Women played a huge role from the beginning of the twentieth century up until Irish independence. There were tensions between feminism, republicanism, and nationalism, but the radicalized women of that time didn’t think that they could have been curtailed as much as they were. Some organizations continued to oppose the course of discriminatory legislation, but they were drowned out over time.
The culture of the 1920s became more and more centered on women within the home. Some feminists kept the message going, but it was a minority message. Between the first and second waves of feminism, a small group of women continued to organize, although they probably did not have a huge impact on the ground.
We probably have not acknowledged their role enough. Organizations like the National Council for Women and the Joint Committee of Women’s Societies and Social Workers fought against the 1937 constitution and the banning of contraceptives. But bringing this fight into the culture of the state was difficult.
In some of your writings, you’ve made the point that the Irish carceral state wasn’t cost-effective, strictly speaking. It took children away from families when the main issue for those families was poverty, instead of providing them with financial support. Why did the state prefer to place children in the industrial schools when it was more expensive to do so?
One of the reasons that the state persisted with institutionalization, especially while other countries curtailed it, was its allegiances with those who ran the institutions — mostly the religious orders. Keeping the children with their families would have involved building up social services and social work. If children were to be helped within the family home, they would need to be visited. The development of this type of social service and welfare model did not fit with the ideology. But the institutions had already been built. They existed. They were run primarily by the religious orders.
What was the alternative? Was the state going to train people? Was it going to deal with the reasons why children lived in poverty and parents couldn’t afford to send them to school? In 1926, tens of thousands of children were sent to the residential schools because of school nonattendance. Many of those were young men and women, between the ages of ten and fifteen, who were working and contributing to the family wage.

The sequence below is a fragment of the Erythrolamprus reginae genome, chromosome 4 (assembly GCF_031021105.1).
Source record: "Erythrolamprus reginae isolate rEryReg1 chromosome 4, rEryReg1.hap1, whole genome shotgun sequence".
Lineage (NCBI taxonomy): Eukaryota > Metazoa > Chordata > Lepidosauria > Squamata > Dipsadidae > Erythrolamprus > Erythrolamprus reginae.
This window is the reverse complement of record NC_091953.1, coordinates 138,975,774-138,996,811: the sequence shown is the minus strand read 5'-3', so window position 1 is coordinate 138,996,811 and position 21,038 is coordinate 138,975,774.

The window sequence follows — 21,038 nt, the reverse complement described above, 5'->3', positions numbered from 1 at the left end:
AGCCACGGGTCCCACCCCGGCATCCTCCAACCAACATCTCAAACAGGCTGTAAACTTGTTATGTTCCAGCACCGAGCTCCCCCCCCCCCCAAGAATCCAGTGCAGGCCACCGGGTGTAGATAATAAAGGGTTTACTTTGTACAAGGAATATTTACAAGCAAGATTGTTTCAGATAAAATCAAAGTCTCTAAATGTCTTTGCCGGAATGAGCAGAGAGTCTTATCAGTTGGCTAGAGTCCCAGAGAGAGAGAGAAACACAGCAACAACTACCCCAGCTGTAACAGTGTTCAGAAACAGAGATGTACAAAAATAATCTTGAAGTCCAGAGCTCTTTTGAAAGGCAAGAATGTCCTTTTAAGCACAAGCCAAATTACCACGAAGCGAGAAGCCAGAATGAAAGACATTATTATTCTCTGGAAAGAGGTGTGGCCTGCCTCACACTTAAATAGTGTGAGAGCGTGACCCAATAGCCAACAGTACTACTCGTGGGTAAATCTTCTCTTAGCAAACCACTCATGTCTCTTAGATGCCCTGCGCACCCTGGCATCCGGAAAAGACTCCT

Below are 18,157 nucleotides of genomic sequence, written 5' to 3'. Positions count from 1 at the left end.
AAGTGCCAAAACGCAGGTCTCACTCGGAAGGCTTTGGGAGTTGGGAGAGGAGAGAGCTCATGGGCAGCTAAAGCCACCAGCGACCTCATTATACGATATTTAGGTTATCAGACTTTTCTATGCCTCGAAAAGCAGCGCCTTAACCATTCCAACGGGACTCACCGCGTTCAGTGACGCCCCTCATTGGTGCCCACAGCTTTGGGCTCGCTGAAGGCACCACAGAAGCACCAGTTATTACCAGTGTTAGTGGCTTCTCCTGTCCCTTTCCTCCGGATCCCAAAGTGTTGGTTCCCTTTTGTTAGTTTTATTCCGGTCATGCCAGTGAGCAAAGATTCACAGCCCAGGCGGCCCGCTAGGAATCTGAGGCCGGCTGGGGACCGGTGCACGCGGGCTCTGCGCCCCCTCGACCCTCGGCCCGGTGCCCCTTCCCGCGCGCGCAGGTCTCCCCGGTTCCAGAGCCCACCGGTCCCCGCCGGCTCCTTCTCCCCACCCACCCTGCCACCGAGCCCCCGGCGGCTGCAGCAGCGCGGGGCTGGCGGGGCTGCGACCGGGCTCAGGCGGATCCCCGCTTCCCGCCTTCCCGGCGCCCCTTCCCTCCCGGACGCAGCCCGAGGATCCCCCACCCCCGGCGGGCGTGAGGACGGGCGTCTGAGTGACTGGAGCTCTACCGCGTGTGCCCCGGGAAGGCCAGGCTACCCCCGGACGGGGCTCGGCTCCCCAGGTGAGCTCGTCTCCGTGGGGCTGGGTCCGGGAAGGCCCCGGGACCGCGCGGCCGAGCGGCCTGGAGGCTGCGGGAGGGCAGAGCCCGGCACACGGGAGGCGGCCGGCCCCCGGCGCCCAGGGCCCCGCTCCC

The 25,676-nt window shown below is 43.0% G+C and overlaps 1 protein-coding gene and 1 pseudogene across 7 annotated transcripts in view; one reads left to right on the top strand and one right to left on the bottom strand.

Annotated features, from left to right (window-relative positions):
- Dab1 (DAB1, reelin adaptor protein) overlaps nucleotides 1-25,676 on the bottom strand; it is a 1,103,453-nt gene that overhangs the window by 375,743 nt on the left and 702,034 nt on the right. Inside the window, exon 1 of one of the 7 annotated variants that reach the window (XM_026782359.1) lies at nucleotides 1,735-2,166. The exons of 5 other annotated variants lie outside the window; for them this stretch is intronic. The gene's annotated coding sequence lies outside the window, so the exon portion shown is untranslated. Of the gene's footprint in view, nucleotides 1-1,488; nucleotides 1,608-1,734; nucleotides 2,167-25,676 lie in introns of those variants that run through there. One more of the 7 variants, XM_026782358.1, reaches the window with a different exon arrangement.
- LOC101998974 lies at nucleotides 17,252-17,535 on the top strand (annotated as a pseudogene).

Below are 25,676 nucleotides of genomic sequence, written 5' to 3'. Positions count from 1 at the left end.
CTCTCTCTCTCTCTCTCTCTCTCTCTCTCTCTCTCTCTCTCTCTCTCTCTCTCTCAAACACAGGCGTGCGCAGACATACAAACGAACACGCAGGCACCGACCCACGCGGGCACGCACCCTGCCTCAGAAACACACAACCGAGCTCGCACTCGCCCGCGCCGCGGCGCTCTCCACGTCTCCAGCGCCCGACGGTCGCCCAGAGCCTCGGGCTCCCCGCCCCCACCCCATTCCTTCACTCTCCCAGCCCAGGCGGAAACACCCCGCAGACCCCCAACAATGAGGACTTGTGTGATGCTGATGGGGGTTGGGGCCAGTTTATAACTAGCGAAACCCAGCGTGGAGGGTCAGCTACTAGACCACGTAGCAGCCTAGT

These children were penalized for not attending school, but their reason for truancy was not that they preferred to be hanging out. Up until the 1960s and ’70s, there were few welfare supports that families could draw upon. That is why the institutions continued to operate until the late twentieth century.
What role did the Irish courts and police play in the confinement of women to Magdalene laundries?
The work of organizations like the Justice for Magdalenes Research group and the testimonies from women who have spoken about their time in the laundries show that the courts played a key part. Women might be sent to the Magdalene laundries for one or two years. Records and testimonies show that the women often didn’t know when they should or could have been released.
The courts and police didn’t just play a key role in sending women to the laundries. Often, when the women ran away, they would be brought back. Again, they didn’t know their rights when it came to their release.
In the mother and baby institutions, many women were not sent there by the courts, except in the case of the Bethany Home, which was a Protestant institution. It took in women who were pregnant out of wedlock, as well as women who had gone through the courts.
Many women there had been told that they had to pay for their time and assistance through manual labor. They had already gone through a traumatic experience, but they were then told that they had to work in the institution. Many of these women had children who were adopted or taken from the institution; they were given no notice that they were gone. In this system, those in positions of power — often the courts and the police — were complicit in the institutions’ operation.